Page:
Should American states be forced to recognize same sex marriage in order to grant divorce?
In 2008, Lauren Beth Czekala-Chatham and Dana Ann Melancon traveled from Mississippi to San Francisco for their dream wedding.
A few short years later the dream dissolved and now Czekala-Chatham wants Mississippi to grant her a divorce. Small problem. Her home state doesn’t recognize female marriage. No marriage, no divorce.
Have gay rights activists overplayed their hand? Will Czekala-Chatham’s wedding buyer’s remorse be followed by American voter remorse as more citizens learn of the disruption caused by same sex marriage laws passed in some states, but not recognized in others?
First of all, if she had a previous “straight marriage,” doesn’t that mean Czekala-Chatham used to be straight? Gay rights activists claim that homosexuality is immutable, but did Czekala-Chatham just prove that sexual orientation is actually fluid? If she had a straight marriage and then a gay marriage, does that mean people are not simply “born that way,” but can choose one way and then another?
Secondly, what message does she send to her two sons when she divorces her husband, and then rejects the male gender itself in her next "marriage"? And how is it in Mississippi’s best interest to reinforce such a sexist attitude by recognizing female marriage?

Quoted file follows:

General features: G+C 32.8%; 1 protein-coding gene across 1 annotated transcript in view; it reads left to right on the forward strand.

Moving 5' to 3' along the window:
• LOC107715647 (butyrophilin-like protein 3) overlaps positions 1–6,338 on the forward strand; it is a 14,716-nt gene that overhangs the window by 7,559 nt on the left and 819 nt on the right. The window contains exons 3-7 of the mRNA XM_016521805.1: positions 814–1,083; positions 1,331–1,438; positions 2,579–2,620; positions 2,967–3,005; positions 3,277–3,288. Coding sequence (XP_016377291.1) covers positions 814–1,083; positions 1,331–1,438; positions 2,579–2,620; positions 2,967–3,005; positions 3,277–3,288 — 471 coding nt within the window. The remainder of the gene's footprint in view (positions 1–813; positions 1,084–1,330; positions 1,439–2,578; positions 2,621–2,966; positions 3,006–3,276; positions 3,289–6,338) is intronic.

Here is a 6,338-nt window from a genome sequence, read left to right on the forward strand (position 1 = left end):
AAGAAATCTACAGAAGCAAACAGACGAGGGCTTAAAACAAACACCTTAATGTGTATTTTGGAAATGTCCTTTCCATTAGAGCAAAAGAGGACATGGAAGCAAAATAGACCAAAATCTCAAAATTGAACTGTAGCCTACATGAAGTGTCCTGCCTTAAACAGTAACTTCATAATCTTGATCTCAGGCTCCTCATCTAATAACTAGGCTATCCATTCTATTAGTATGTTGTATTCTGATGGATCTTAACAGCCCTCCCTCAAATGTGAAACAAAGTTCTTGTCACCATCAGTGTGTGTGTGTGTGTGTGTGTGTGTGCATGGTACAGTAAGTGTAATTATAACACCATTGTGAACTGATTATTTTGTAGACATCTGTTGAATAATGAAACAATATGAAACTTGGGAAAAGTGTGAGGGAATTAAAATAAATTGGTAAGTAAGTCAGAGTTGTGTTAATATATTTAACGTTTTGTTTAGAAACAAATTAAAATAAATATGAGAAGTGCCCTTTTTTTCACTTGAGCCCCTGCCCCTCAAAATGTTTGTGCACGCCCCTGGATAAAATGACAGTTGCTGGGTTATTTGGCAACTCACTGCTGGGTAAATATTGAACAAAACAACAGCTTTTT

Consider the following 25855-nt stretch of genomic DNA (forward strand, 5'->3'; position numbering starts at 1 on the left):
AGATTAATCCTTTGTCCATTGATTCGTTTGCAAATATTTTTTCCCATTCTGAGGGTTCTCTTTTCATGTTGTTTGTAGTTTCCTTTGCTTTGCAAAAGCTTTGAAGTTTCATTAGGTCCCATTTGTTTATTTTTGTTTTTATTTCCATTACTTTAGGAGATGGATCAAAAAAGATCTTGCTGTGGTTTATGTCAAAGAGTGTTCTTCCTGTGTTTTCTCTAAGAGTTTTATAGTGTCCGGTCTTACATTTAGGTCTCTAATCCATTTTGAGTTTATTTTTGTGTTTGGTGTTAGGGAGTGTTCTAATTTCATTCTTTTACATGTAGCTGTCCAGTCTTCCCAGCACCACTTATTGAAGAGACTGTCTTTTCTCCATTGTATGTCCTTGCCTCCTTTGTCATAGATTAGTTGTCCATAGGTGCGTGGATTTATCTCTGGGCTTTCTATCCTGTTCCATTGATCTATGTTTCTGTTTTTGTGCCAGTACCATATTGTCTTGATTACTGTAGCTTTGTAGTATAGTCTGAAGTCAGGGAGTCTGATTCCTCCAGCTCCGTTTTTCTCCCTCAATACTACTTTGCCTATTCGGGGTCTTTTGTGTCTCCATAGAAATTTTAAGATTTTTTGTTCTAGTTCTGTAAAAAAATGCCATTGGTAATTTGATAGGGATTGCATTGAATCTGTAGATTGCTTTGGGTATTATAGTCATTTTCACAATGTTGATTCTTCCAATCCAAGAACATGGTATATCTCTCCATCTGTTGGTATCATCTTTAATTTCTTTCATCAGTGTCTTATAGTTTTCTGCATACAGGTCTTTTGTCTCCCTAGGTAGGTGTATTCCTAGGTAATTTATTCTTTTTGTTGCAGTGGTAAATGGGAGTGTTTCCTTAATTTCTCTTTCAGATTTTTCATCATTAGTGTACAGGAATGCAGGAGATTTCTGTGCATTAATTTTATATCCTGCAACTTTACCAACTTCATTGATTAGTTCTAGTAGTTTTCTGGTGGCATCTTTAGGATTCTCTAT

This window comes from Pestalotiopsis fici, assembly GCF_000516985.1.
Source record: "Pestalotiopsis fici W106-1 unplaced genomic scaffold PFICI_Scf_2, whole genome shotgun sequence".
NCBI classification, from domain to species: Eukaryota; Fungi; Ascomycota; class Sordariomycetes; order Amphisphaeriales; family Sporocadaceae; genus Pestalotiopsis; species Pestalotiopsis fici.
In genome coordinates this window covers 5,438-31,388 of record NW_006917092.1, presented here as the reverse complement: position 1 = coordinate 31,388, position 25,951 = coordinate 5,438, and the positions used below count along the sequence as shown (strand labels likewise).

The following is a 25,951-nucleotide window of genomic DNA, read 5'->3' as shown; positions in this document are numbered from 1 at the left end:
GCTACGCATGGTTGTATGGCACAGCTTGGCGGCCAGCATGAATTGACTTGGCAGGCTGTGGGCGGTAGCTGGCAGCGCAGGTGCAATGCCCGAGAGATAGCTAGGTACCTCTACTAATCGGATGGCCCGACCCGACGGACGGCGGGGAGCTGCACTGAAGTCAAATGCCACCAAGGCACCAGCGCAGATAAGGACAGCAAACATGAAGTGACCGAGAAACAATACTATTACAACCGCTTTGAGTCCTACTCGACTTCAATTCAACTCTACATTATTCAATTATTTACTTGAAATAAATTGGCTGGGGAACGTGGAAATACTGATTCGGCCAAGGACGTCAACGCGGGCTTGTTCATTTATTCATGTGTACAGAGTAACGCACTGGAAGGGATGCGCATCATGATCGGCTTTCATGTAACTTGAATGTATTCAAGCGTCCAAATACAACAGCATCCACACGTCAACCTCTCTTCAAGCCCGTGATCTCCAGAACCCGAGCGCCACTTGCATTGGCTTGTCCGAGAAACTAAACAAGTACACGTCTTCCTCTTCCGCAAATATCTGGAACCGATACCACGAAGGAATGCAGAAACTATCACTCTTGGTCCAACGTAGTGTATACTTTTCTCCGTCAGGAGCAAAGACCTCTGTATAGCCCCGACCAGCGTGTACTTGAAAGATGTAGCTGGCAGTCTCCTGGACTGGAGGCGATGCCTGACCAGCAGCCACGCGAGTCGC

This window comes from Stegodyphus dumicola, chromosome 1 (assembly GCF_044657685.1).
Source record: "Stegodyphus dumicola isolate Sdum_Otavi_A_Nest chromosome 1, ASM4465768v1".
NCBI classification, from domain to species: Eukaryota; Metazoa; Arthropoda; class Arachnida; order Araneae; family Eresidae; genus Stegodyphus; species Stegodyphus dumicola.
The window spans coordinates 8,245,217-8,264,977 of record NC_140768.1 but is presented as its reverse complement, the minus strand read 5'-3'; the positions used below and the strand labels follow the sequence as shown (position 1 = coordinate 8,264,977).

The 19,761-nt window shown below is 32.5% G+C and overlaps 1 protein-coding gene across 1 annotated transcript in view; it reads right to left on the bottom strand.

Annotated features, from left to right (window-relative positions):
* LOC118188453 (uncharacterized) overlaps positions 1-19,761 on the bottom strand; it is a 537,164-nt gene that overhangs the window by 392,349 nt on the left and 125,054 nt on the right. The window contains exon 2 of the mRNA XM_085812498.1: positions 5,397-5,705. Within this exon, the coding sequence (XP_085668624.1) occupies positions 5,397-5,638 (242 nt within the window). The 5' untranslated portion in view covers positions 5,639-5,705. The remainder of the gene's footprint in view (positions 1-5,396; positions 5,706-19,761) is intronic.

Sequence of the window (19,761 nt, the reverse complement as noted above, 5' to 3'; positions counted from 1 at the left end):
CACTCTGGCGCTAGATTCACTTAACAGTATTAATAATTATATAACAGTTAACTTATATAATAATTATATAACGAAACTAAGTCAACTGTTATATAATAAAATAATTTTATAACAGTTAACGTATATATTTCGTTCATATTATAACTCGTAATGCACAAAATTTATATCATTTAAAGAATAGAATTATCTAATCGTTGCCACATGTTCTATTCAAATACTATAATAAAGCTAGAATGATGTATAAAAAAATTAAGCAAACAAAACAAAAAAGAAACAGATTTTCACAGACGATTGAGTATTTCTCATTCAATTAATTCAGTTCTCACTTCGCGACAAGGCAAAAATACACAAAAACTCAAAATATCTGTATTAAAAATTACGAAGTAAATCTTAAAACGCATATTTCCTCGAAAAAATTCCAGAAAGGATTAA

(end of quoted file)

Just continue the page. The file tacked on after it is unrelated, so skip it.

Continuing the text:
Thirdly, since she was willing to travel to San Francisco to drop a lot of money on a female wedding, why is she opposed to filing for a divorce in California? Why blame Mississippi for her problems?
The New York Times reports, “Ms. Czekala-Chatham potentially could pursue a divorce in California, which exempts same-sex couple from divorce laws that generally require at least one spouse to be a resident of the state for six months.”
But that’s not what Czekala-Chatham wants. She wants to impose her marital beliefs on the state of Mississippi, which only recognizes gender-integrated marriage and expressly clarifies that “any marriage between persons of the same gender that is valid in another jurisdiction does not constitute a legal or valid marriage in Mississippi.”
Mississippi is not the only pro-gender state facing lawsuits from same sex couples. In a similar case, Texas Assistant Attorney General James Blacklock argued, “There’s no marriage here. So there can be no divorce.”
Nevertheless, Czekala-Chatham wants to force Mississippi to acknowledge her marriage long enough to nullify it, although 86 percent of voters there approved placing a ban on same sex marriage in their state constitution. She makes a plea for victimhood status:
“It’s humiliating to know that you spend that money, that time to be in a committed relationship and for it to end. I mean, that hurts. But then to be in a state that doesn’t recognize you as a human being, or recognize you for who you are, for who you love, it’s hard,” Czekala-Chatham said during an interview at her current home in Hernando. “I’m not treated like the neighbors next door. I’m treated like a second-class citizen.”
Actually, if her neighbors chose same sexism marriage, Mississippi would not recognize their “marriage” either. Czekala-Chatham is not being judged for who she is or for whom she loves. (Although it sounds like she no longer loves Melancon since she wants that relationship revoked and Czekala-Chatham has moved in with her new girlfriend, Dawn Jefferies). It’s her actions that are at issue here. She went to CA to get a marriage license that MI didn’t recognize and—surprise! … her home state still doesn’t accept it.